“Vinyasa,” a word meaning coordinated movement and breathing, reflects the underlying principles of vinyasa yoga. This is a type of yoga the focus is on the timing of the breathing, rather than the accuracy of bodily alignment.
Though unseen by any other human now living, according to Pattabhi Jois, one of the founders of modern day vinyasa yoga, this form of hatha yoga is based on a text called the Yoga Kuruntha. It was developed by Sri Ramamohan Brachmachari and brought to the United States by B.K.S. Iyngar.
Vinyas yoga emphasizes the role that breathing plays in a yoga routine. The breath leads the way to each pose and must be controlled throughout. Although teachers usually indicated when inhalations and exhalations should be done during a class, the student of vinyasa yoga must discover his own rhythms during personal yoga experiences.
Almost every session of vinyasa yoga includes the sun salutation. Other common yoga positions are the half-moon, the cobra, the tree pose, and the warrior pose. The plank pose, the downward dog, and the eight limb asana are also popular. In vinyasa yoga one pose should flow smoothly into the next position without interruption, and appropriate breathing is essential to success.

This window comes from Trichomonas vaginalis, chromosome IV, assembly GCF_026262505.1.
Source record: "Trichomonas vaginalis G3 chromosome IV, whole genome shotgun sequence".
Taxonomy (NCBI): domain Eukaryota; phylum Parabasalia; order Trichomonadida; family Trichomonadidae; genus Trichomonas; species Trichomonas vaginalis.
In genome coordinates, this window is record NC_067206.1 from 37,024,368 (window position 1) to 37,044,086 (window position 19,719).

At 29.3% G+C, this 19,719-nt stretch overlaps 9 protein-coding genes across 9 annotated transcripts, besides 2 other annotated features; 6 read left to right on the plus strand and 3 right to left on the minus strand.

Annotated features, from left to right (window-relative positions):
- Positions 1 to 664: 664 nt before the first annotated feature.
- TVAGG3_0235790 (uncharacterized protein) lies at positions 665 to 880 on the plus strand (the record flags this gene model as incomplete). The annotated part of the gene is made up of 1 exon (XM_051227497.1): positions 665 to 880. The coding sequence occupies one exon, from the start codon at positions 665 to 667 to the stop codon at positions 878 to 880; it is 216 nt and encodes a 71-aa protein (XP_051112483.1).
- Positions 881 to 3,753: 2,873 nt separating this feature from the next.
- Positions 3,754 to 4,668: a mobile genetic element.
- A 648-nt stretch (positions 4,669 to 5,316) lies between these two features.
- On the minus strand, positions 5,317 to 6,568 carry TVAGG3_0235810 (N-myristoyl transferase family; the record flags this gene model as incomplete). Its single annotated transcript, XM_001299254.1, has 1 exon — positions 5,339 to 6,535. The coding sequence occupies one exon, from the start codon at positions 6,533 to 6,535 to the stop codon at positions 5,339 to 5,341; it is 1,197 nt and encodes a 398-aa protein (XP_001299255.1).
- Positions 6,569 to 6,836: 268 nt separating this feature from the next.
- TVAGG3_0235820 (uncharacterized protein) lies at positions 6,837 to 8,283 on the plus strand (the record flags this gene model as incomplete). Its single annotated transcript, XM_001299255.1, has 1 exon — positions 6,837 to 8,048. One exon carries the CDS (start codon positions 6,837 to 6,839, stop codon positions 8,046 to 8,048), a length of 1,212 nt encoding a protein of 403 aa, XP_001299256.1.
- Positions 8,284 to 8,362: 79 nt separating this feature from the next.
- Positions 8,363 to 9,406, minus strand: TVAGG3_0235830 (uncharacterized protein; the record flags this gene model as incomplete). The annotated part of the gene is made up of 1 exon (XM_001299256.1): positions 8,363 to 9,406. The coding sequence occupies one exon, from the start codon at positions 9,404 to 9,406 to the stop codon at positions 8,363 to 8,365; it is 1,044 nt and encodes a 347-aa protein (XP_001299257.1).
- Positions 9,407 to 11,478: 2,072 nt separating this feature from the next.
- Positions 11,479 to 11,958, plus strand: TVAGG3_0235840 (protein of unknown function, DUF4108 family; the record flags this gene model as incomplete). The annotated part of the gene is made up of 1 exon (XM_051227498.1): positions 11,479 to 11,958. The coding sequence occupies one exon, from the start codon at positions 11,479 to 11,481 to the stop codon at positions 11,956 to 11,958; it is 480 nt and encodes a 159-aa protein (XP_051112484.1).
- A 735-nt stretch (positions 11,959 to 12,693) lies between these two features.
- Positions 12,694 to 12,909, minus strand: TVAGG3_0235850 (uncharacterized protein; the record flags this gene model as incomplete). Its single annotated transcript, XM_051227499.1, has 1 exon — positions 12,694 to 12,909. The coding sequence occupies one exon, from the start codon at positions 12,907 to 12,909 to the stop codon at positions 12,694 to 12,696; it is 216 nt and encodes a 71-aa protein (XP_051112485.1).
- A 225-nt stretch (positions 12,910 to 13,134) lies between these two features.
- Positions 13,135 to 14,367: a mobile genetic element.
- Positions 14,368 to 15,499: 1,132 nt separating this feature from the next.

Vinyasa yoga brings deep relaxation as the body becomes soft and fluid. It adds strength to the muscles and greatly enhances balance. Many participants insist that it eases back pain and gives energy to those who practice consistently. It also contributes to knowledge of one's physical and psychological self.
Like other forms of yoga which originated in ancient India, Vinyasa yoga uses mantras to relieve stress and open the spirit. Sessions might begin with an English version of a Sanskrit mantra and end with the mangala mantra.